Tag Archives: S&M

Hotel Iris: Yoko Ogawa

In Yoko Ogawa’s novel, The Hotel Iris, run by a mother-and-daughter team, is a third-rate hotel in a dull seaside town. The mother manages the shabby hotel which has been in the family for over 100 years with a rod of iron and more than a streak of mercenary nastiness. Daughter Mari, upon the death of her grandfather, was forced to leave school and begin working at the hotel. With long hours and the nonstop demands of the hotel guests, Mari is almost a slave to her domineering mother.

The Iris came into being when my great-grandfather fixed up an old inn and turned it into a hotel. That was more than a hundred years ago, In that part of town, a restaurant or hotel was either supposed to have an ocean view or to be right on the beach. The Iris didn’t qualify on either count: it took more than half an hour to walk to the sea, and only two of the rooms had views. The rest looked out over the fish-processing plant. 

Hotel Iris

There are corners of darkness in Mari’s life: a kleptomaniac cleaner who can be blackmailed, the excruciating death of her grandfather whose agonising groans heard by the guests were explained as caused by cats “in heat,” and a pedophile sculptor who “nearly raped” her. There’s no life beyond the hotel for Mari, so perhaps that partially explains why she’s fascinated when a scene occurs at the hotel involving a prostitute and a male guest “past middle age, on the verge of being old.” There’s something about his voice, “giving an order,” which strikes her as beautiful, and the ugly scene provides Mari with a memory she can’t get out of her head. Months later, she spots the man again, follows him, and they strike up a relationship. …

The man, a widower, who later becomes known as ‘the translator’ translates commercial material for a living, and is translating a Russian meganovel in his spare time. He lives alone on an island, and it’s rumoured that he murdered his wife. The translator represents many things to Mari: perhaps he’s a father figure, perhaps the air of mystery which surrounds him intrigues her, perhaps his tenderness towards Mari fills a need, but whatever the reasons behind the attraction, before long the translator and Mari, who sneaks away from the hotel with various excuses, engage in a relationship that begins with a little B&D and then morphs into the very dangerous territory of S&M.

For those interested, there are some B&D/S&M details here, and while the story is told through Mari’s eyes, the details are precise but not overly salacious. The hours Mari and the translator spend together are catalogued so that it’s easy for the reader to see a steady progression of pain and humiliation told with almost clinical care. What’s so interesting here is that while Mari is definitely under the spell of the translator, she never loses sight of his aging body, the wrinkles, the sagging, and his ears “no more than a limp sliver of dark flesh.”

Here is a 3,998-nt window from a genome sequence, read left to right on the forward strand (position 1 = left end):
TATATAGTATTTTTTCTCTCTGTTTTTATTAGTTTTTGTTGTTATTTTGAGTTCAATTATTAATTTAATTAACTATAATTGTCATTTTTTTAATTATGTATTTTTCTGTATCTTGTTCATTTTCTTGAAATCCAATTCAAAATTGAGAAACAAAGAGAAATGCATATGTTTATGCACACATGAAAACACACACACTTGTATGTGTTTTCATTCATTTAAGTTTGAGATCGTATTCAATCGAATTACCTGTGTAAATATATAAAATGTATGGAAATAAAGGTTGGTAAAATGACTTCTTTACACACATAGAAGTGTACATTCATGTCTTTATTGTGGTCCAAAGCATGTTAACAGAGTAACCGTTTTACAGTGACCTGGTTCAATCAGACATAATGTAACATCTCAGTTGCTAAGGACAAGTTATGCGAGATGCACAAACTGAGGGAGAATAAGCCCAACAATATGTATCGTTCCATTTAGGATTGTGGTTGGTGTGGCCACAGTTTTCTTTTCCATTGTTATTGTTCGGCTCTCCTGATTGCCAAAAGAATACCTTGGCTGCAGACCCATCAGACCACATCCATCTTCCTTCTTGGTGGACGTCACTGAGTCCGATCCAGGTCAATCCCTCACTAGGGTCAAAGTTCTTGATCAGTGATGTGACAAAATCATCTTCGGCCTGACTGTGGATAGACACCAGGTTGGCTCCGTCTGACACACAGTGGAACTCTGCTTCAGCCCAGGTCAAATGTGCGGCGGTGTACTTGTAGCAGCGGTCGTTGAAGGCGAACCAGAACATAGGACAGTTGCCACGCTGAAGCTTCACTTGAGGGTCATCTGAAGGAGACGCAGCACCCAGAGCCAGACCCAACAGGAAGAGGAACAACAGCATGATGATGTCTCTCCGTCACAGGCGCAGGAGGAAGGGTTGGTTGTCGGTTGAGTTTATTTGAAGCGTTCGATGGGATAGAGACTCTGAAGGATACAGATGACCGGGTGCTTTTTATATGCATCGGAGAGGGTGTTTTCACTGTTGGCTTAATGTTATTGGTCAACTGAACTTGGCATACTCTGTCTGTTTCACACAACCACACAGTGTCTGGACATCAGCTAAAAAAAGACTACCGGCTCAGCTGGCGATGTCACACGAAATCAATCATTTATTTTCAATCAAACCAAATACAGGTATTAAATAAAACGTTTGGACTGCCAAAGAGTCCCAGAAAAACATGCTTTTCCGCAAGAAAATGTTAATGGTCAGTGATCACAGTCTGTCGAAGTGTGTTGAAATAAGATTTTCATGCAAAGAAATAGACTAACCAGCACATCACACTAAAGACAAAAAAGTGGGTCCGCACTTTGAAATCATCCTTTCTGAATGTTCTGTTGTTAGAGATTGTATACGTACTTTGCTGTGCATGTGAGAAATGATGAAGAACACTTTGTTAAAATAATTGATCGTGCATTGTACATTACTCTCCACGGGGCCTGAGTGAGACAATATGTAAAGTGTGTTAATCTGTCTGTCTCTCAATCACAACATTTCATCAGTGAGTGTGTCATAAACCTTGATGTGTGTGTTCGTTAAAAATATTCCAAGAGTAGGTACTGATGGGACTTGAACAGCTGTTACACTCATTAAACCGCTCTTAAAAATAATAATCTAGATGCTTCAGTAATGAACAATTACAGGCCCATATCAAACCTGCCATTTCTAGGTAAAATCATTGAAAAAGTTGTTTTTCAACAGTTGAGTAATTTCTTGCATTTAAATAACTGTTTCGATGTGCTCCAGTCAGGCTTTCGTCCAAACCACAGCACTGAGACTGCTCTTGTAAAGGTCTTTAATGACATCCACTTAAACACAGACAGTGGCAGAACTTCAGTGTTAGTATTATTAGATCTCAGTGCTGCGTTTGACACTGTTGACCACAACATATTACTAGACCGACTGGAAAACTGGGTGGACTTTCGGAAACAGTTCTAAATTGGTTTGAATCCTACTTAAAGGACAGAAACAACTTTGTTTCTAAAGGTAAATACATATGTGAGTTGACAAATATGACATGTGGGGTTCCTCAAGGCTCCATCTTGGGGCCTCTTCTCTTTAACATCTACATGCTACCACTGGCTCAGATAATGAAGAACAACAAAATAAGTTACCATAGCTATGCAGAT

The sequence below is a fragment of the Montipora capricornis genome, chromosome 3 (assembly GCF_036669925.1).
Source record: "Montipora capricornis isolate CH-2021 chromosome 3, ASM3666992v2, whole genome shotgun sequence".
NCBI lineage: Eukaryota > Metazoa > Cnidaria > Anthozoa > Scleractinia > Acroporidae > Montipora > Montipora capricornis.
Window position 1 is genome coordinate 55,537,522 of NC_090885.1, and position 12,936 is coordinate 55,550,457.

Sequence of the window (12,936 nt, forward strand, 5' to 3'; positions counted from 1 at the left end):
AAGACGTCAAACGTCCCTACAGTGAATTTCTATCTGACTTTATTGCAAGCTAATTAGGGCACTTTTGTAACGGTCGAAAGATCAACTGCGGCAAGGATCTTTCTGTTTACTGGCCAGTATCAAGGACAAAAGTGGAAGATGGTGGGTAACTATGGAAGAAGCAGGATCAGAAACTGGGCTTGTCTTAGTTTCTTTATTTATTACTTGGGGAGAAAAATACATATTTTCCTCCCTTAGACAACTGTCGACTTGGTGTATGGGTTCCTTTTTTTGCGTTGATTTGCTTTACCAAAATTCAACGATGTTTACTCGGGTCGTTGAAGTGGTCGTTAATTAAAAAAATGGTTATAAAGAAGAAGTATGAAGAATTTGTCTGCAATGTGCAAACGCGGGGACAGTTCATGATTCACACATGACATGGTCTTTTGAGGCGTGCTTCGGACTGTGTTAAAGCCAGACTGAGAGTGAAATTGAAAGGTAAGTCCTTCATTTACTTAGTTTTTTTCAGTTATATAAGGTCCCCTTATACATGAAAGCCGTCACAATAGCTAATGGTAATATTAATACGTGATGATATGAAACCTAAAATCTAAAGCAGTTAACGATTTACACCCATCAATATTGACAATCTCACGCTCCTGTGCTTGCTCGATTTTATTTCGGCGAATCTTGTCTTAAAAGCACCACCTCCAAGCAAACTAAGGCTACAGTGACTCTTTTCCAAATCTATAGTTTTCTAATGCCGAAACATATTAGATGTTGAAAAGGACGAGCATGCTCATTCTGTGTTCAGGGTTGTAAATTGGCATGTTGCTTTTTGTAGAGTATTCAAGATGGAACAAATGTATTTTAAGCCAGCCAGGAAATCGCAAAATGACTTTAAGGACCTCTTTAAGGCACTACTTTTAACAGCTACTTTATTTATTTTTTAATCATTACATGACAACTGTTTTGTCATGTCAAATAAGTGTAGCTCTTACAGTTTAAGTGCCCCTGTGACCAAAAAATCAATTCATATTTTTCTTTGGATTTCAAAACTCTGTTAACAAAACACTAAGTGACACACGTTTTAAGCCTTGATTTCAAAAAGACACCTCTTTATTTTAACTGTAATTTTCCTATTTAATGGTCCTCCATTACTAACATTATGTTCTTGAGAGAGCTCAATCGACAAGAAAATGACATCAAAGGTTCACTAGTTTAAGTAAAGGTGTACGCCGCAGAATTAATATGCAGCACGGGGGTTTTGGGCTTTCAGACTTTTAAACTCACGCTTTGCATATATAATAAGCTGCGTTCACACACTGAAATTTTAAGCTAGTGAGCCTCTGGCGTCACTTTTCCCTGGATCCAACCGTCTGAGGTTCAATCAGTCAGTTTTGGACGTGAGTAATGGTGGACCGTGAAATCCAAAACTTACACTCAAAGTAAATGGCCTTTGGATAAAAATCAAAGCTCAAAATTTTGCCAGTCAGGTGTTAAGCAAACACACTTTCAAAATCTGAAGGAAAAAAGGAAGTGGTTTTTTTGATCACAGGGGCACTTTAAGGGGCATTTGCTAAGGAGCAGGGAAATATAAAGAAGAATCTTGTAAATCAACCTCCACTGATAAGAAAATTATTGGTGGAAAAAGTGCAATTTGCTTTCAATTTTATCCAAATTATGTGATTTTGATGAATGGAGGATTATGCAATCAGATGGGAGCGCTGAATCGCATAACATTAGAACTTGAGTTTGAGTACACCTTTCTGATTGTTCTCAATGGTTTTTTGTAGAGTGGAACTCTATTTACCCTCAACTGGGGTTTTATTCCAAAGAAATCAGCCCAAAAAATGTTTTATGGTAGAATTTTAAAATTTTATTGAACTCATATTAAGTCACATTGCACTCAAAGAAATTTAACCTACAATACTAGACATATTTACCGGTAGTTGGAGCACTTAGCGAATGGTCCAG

This is a deeply disturbing, yet fascinating novella about obsession and a twisted relationship that, with its escalating violence, can only end one way. It’s fascinating that Mari, who at 17 could be in the power seat here, instead abdicates that power to a much older man on the teetering point of frailty. And yet…  does Mari abdicate that power or does she subtly remain in control?

For readers and animal lovers: a warning about the fate of an unfortunate mouse who inadvertently becomes a witness to one of the more unpleasant scenes between Mari and the translator.

Translated by Stephen Snyder

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Venus in Furs by Leopold von Sacher-Masoch

“You’ve aroused dangerous forces in my character.”

Severin von Kusiemski, a nineteenth century European nobleman, narrates Venus in Furs. Believing there is “no equality in love” Severin has nourished fantasies stemming from his childhood that involve a beautiful, cold, cruel mistress. He longs to be at the mercy of such a mistress, treated harshly, castigated, whipped, and beaten. He particularly yearns to receive harsh punishment from his mistress while she is dressed only in fur. Then Severin meets Wanda von Dunajew ….

While Severin’s fantasies are highly refined–in other words, he’s thought and salivated over his desires for years–they’re actually not very well thought through. Severin signs a contract agreeing to become Wanda’s slave, and together they embark across Europe with their agreed upon roles.

venus in fursSeverin’s adventures in Venus in Furs recall that old saying ‘be careful what you wish for–because you might get it’. Severin soon discovers that to be in thrall to a harsh mistress may not be quite as glamourous as he imagined. Wanda unleashed is a supreme, sadistic game player, and Severin is … well … her slave.

Venus in Furs is surprisingly subtle, and multi-layered in its description of the transfer of sexual power, and the politics of the sadomasochistic relationship. The book begins a little awkwardly, as Severin describes his ideal mistress, but when Severin and Wanda hit the road and travel together, the novel has an absorbing pace. Severin’s discomfort and complaints are ultimately extremely amusing, and it’s not long before Wanda is telling her new slave “pull yourself together.” It’s thanks to author Leopold Von Sacher-Masoch’s description of “the passion to play the slave” that the word ‘masochist’ entered the lexicon.

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